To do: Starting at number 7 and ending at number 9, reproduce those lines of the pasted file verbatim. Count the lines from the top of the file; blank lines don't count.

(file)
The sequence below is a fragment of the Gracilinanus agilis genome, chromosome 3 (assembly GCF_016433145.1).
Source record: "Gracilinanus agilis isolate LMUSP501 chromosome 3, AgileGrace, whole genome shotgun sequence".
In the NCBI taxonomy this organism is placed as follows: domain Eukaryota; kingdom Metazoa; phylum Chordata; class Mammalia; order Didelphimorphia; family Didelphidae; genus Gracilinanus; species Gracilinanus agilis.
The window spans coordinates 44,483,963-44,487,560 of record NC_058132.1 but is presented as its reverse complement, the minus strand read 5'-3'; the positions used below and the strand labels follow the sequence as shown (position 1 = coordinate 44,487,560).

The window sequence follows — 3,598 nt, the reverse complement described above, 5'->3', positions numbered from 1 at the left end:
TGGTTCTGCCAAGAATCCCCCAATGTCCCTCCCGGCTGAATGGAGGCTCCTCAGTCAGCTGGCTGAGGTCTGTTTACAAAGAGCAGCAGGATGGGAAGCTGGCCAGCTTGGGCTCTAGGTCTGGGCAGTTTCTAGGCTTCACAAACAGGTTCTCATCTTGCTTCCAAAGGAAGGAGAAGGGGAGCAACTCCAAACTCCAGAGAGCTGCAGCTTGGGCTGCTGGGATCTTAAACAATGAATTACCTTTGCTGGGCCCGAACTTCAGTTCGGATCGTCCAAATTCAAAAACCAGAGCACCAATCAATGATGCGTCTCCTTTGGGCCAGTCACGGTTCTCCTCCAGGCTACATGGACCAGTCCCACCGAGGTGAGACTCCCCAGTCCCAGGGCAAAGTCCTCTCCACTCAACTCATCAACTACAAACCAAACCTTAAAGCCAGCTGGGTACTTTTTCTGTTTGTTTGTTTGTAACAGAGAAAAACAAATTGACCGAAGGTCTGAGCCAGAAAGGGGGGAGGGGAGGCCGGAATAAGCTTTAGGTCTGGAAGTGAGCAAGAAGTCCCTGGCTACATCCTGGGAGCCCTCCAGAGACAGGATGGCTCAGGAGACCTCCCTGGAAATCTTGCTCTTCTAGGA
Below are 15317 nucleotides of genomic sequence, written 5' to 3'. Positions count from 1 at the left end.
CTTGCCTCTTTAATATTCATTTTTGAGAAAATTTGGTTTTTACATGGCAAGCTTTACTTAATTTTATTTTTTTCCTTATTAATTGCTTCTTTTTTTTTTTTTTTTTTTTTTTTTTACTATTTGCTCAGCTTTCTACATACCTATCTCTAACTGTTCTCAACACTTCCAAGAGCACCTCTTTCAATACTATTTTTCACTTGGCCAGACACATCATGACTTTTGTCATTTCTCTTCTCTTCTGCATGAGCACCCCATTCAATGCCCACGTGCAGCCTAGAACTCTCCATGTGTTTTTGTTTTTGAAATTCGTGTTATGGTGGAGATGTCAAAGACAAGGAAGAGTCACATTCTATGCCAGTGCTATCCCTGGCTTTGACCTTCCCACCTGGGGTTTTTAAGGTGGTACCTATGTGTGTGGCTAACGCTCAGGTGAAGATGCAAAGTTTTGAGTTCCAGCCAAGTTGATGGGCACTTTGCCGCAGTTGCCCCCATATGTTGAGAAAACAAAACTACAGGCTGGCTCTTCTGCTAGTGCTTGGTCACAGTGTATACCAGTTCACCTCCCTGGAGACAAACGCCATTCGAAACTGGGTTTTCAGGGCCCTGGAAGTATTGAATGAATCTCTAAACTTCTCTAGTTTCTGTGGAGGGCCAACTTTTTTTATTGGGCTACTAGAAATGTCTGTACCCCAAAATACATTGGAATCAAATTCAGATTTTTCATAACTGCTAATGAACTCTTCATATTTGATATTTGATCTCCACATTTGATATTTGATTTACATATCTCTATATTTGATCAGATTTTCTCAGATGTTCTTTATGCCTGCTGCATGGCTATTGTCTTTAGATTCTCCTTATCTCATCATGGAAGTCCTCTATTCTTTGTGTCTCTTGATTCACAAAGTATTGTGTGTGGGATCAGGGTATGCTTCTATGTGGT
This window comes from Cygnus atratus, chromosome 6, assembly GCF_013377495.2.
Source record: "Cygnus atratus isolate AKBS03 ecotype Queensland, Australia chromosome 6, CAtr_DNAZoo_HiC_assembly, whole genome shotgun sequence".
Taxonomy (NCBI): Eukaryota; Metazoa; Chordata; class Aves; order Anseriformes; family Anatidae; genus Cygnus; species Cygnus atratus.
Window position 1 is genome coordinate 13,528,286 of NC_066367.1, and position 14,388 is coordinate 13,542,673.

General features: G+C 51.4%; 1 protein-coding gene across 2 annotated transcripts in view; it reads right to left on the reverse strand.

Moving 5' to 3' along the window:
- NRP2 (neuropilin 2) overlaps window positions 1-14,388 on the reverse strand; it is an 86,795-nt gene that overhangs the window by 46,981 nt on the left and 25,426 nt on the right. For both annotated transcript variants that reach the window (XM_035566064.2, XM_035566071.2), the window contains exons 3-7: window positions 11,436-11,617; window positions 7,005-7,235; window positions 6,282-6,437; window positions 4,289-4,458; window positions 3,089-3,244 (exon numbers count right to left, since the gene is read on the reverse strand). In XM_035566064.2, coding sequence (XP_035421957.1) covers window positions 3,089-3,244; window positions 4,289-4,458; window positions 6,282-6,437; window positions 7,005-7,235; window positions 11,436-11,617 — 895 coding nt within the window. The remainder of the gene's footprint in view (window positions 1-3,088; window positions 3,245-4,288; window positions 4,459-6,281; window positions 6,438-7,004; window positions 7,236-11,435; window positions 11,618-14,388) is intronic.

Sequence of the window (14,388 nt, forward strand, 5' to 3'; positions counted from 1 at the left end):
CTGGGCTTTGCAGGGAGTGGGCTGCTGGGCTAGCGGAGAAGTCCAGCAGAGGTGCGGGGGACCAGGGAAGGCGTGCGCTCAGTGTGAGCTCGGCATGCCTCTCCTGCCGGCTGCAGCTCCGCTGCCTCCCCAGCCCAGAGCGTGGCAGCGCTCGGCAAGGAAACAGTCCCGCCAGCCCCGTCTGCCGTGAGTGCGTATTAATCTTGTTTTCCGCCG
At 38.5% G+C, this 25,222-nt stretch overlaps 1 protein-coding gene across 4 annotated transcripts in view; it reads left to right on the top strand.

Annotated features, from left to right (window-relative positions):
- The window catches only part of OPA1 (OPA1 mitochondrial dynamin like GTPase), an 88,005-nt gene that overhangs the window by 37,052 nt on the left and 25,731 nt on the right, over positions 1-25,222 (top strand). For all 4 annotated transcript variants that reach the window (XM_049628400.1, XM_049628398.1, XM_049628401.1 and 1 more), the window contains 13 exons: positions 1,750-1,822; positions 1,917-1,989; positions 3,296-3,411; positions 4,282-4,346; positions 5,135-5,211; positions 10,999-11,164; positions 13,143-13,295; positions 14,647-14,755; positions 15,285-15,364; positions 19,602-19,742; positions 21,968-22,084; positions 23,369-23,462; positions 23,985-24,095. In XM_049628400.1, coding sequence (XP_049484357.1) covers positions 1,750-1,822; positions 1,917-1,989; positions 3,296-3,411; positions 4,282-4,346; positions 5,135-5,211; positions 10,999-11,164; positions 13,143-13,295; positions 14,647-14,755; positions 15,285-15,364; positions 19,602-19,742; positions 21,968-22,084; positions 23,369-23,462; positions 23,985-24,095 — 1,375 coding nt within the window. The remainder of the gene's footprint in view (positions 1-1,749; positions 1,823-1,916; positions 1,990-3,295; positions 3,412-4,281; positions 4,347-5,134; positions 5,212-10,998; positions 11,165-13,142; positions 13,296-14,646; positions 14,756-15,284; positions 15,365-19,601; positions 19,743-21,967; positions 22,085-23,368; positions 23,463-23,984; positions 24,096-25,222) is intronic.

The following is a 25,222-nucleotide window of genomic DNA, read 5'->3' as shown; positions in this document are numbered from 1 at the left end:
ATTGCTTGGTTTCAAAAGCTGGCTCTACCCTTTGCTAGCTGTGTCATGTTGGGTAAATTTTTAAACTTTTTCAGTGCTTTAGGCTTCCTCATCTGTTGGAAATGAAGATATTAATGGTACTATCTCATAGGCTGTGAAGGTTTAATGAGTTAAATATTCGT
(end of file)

Below are 15317 nucleotides of genomic sequence, written 5' to 3'. Positions count from 1 at the left end.
CTTGCCTCTTTAATATTCATTTTTGAGAAAATTTGGTTTTTACATGGCAAGCTTTACTTAATTTTATTTTTTTCCTTATTAATTGCTTCTTTTTTTTTTTTTTTTTTTTTTTTTTACTATTTGCTCAGCTTTCTACATACCTATCTCTAACTGTTCTCAACACTTCCAAGAGCACCTCTTTCAATACTATTTTTCACTTGGCCAGACACATCATGACTTTTGTCATTTCTCTTCTCTTCTGCATGAGCACCCCATTCAATGCCCACGTGCAGCCTAGAACTCTCCATGTGTTTTTGTTTTTGAAATTCGTGTTATGGTGGAGATGTCAAAGACAAGGAAGAGTCACATTCTATGCCAGTGCTATCCCTGGCTTTGACCTTCCCACCTGGGGTTTTTAAGGTGGTACCTATGTGTGTGGCTAACGCTCAGGTGAAGATGCAAAGTTTTGAGTTCCAGCCAAGTTGATGGGCACTTTGCCGCAGTTGCCCCCATATGTTGAGAAAACAAAACTACAGGCTGGCTCTTCTGCTAGTGCTTGGTCACAGTGTATACCAGTTCACCTCCCTGGAGACAAACGCCATTCGAAACTGGGTTTTCAGGGCCCTGGAAGTATTGAATGAATCTCTAAACTTCTCTAGTTTCTGTGGAGGGCCAACTTTTTTTATTGGGCTACTAGAAATGTCTGTACCCCAAAATACATTGGAATCAAATTCAGATTTTTCATAACTGCTAATGAACTCTTCATATTTGATATTTGATCTCCACATTTGATATTTGATTTACATATCTCTATATTTGATCAGATTTTCTCAGATGTTCTTTATGCCTGCTGCATGGCTATTGTCTTTAGATTCTCCTTATCTCATCATGGAAGTCCTCTATTCTTTGTGTCTCTTGATTCACAAAGTATTGTGTGTGGGATCAGGGTATGCTTCTATGTGGT
This window comes from Cygnus atratus, chromosome 6, assembly GCF_013377495.2.